W@W - Julia Wijesinghe

Dec 02 2019. view 269


As Sri Lankans we always take pride in our rich culture and heritage. But for Julia Wijesinghe, it was a different project altogether. Although she was born in New York to Sri Lankan parents, Julia had the opportunity to visit Sri Lanka every year and see her grandmother who would take her on trips around the country. This was her inspiration to set up the first Sri Lankan museum outside Sri Lanka to give a unique experience for an international clientele.

Initially starting off at the basement of her father’s restaurant, today the Sri Lankan Arts & Cultural Museum NY is situated a block away from the restaurant in a bigger and better space. At the museum one can catch a glimpse of Sri Lanka with artifacts from traditional masks to Buddha statues, Kandyan dancing, up country and low country attires to moonstones and items representing the Vedda community to various other items. Currently reading for a major in Computer Science at College of Staten Island, Julia is also a Bharata Natyam dancer. 

Gracing this month’s W@W cover is the young Julia herself who spoke about her inspiration to setup a museum that reflects her Sri Lankan identity and how she feels about being independent at a young age.

What inspired you to put up a museum in Staten Island?

The biggest inspiration is my grandmother because when I visit her in Sri Lanka she would take me on trips to see the country. I was born in Queens, New York and was brought up here since I was a year old. The main reason was that Staten Island is known to be “Little Sri Lanka” so I thought there is no better place to put a museum but here on Staten Island . In addition to that the the museum is located a block away from my dad’s restaurant. 

Tell us about the artifacts and what is in store for its visitors.

So when it comes to artifacts in my museum everything is custom made. The purpose of having the museum is to show the importance of Sri Lanka, so I have organised it by religion, dance, instruments, masks and the Vedda Collection. 

The museum is part of your family-owned restaurant. Tell us about that as well. 

In March 2017 my first museum project opened at the basement of my father’s restaurant. But less than a year later, I opened my museum a block away from my dad’s restaurant. This was because we were getting a lot of visitors and it was difficult to manage it in the basement. So I was able to move to my own place with a bigger space.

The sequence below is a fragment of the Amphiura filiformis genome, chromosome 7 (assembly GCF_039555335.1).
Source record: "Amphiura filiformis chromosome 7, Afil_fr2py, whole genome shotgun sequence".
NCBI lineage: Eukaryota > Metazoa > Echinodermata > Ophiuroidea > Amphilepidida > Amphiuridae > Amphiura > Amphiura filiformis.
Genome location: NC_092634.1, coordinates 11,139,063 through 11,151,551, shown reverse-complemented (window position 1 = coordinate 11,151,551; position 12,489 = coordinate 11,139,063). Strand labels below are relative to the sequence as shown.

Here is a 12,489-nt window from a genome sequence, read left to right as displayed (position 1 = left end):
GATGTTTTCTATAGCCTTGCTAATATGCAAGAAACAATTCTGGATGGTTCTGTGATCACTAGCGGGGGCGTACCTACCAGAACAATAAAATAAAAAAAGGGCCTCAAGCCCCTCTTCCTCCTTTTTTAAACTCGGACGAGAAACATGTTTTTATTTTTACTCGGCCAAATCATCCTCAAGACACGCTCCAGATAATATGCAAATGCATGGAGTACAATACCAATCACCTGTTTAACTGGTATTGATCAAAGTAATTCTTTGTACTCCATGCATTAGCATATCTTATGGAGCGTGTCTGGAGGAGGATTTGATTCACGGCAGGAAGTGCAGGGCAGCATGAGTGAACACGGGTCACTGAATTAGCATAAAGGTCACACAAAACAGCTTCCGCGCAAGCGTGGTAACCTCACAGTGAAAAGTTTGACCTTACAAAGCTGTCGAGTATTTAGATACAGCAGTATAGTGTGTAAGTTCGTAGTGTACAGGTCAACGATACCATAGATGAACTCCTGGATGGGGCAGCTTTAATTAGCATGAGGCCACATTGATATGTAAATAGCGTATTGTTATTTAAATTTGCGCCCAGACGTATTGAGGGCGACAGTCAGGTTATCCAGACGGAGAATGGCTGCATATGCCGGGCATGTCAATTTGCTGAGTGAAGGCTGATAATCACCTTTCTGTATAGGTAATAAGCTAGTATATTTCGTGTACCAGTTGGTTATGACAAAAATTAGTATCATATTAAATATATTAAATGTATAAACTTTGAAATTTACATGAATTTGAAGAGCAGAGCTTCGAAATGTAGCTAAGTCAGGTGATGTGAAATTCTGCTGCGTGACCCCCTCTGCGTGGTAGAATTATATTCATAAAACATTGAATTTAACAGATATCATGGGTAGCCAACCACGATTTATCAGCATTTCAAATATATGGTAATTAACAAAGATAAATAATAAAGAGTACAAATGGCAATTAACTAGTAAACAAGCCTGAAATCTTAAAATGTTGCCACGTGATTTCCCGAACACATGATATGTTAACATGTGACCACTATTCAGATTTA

How challenging was it to start-up something of your own in the States? 

It was hard but at the same time, I had my parents to help me throughout the whole project. I started this project when I was 15. If it wasn’t for my parents’ commitment and especially investment I wouldn’t be here giving this interview. 

Do you get to travel to Sri Lanka often? What is it that you like the most about your home country?

Yes, I go to Sri Lanka every year and as it is the place my parents are born and raised. It is such an honour for me to say my beautiful parents are from such a unique island country that is filled with everything you can imagine. Especially a place filled with such amazing people. 

The museum raises funds for a charity. Could you tell us more about that?

The museum funds a charity foundation called Lakruwana Foundation which was started by my father. It commenced 12 years ago in Ratnapura which includes a shrine room for worship, a pre-school, library and a Community Centre. It is something we fund from our own pockets and we don’t expect any donations.  For more details visit https://www.srilankanmuseny.org/

What challenges did you face while setting up the museum? 

Some of the biggest challenges I had to face were not only to establish the museum and get it up and running but also to take the responsibility of opening up the first Sri Lankan museum abroad. It is not easy to open up a museum in New York. Another challenge was to gather all the artifacts and artwork that I required that wouldn’t have been possible without the help of my father, who also helped to organise everything the way I pictured it.

What’s the most satisfying part about being independent at a young age?

The most satisfying part about being independent at a young age is the amount of responsibility I was able to take especially becoming a spokesperson for Sri Lanka and that was an amazing achievement for me. As a student I always try to incorporate about Sri Lanka in my school projects. And now this, I feel that I found something I enjoy doing as well. Being independent empowers me as a girl and helps me prove to other girls and women that we are indeed conquerors. 

Pics courtesy: https://www.srilankanmuseny.org/


ABOUT THE AUTHOR

Kamanthi Wickramasinghe

A psychology graduate who eventually became a journalist to be a voice for unheard voices. A proud Sri Lankan - Thalassophile - Travel fan - Nature lover - Chocoholic - Extraordinarily loud - Frequent laughaholic. Follow me on Instagram - @kamzylifeTM or FB – Kamanthi Wickramasinghe


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